Larry said...

I think the USL dispute is really a non-issue. However it gets resolved there will be at least one USL-like soccer league in 2012 and Ottawa can certainly get a team.

My impression of the USL (and leagues of that caliber) is that any city can get a team if they pass some basic sanity tests (e.g. have a stadium; willing to pay the $750K expansion fee; not infringing on an existing team). With the involvement of John Pugh I can't imagine a USL-like league saying no.

sager said...

Larry, it's not a non-issue, but it's a small issue, especially since more than half the owners in USL-1 want out. You and I are probably just apart by percentages.

Ottawa, according to the Sun headline, is striving to be big-league (WTFTM). Part of what happened with Triple-A baseball was that people did not feel it was big-league to be playing Rochester, Syracuse, Scranton/Wilkes-Barre, Richmond, Va., and so on.

What could happen, as you point out, is that Hunt might have to apply to another league, but there's plenty of time to do this ... Of course, where does that leave the Fury, with all their feeder teams that are part of the USL structure (Premier Development League, W-League, etc.)?

Here are the teams which are threatening to form a breakaway league: Miami, Atlanta, Montreal, Vancouver, Tampa Bay, Carolina, St. Louis, Minnesota.

The remaining cities: Charleston, San Juan (Puerto Rico), Rochester, Austin, Cleveland. Doesn't exactly scream big league.

Point being, people can't have their head in the sand over USL-1's issues, but can still feel pretty good about pro soccer coming to Ottawa. It is a laugh and a half to see some of the old media dinosaurs in this city who 6 months ago were calling MLS a fledging f---ing soccer league now on the bandwagon to join a lower league. It's a little ironic, but that is neither here nor there.

@GoGades: I'm convinced the other stadium will be gutted for a condo development.

Dave said...

I agree with your (WTFTM) assessment on the excuse that Ottawa, and generally Canada as a whole doesn't support things because they aren't "big league". The truth is, we are afraid of the competition. We won't build stadiums, support teams, compete with other North American cities for the things we say we want.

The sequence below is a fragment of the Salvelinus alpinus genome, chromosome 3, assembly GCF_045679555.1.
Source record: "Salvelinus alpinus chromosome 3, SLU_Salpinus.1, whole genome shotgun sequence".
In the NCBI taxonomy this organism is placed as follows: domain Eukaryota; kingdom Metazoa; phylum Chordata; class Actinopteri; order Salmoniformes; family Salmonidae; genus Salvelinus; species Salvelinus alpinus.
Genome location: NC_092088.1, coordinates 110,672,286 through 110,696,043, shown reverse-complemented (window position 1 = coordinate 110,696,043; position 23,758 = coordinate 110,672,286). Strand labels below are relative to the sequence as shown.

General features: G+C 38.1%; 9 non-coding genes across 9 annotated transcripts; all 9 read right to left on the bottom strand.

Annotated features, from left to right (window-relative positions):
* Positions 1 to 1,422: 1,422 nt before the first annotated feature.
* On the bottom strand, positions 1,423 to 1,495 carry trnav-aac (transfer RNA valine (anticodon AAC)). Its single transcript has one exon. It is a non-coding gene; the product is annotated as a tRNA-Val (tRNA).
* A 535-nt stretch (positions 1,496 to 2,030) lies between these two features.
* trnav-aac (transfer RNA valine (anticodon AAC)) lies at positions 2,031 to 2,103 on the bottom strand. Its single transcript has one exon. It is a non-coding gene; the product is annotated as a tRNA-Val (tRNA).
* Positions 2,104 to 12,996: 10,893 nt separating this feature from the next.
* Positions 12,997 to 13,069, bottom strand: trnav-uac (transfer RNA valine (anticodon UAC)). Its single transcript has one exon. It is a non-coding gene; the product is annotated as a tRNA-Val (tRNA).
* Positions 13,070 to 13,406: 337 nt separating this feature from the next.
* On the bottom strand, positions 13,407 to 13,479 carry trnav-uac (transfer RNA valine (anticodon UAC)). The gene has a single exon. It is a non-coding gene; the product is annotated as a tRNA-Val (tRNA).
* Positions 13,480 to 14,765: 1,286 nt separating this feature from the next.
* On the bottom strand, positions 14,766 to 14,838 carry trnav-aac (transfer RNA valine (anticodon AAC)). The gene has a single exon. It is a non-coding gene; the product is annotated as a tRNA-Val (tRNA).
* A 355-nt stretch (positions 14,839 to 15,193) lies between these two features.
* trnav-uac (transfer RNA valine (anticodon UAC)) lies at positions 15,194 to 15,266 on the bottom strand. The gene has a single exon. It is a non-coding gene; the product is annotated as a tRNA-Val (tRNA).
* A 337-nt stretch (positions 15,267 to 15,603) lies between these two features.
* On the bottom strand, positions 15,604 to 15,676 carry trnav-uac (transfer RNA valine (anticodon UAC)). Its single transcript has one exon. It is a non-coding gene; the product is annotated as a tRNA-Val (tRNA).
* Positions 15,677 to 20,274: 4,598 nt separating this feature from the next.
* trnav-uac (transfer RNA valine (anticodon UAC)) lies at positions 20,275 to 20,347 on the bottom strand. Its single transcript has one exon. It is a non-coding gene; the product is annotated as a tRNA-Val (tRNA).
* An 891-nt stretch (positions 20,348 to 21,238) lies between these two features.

Why? Don't know. Is it the great Canadian inferiority complex? The fear of competing? Seems silly, we don't seem to be afraid of it in the business world or entertainment industry.

Saying anything short of big league is beneath us while focusing all resources and attention at a sport that is decidedly not big league (in terms of world participation and interest) while ignoring sports like basketball and neglecting others like baseball doesn't make sense to me.

The excuse that this is a "hockey nation" shouldn't be so, though it gains more traction as we focus more and more on it. I'll admit, to the general public in this country, it LOOKS like a big league. But just how is it that you can set the AAA attendance record, then say "nah, we like big league better". But your team plays in Nashville, Columbus, Raleigh. AAA cities.

My points are just as bad as all the other excuses on why we won't support sport in general. You're a sporting nation or your not. We aren't. (see Australia, USA, etc. for examples).

Lest you think I'm dumping on hockey, it is my opinion that we don't even support that game so well compared to how other nations support their own games. Not below major junior. It seems we've been conditioned to sit at home watching on the tube and dismissing anything that's not "big league". How can we change that? I remember being really bad at basketball, yet enjoyed (trying) to shoot hoops in the driveway, but I never developed a passion for the game. How could I? There wasn't much coverage in Canada, no youth programs, nobody showed me a passion for it. There was hockey in the winter, baseball in the summer (and we're giving up on that). How do we become a sporting nation again, hungry for any and all of the sports? How do we make this happen?

Anonymous said...

Dave
Part of is most of canada is a hockey crazy state take the chl in a fair amount of markets they out draw and in some cases on par with minor hockey eams in the states.There are very few countrys that support all there sports very well.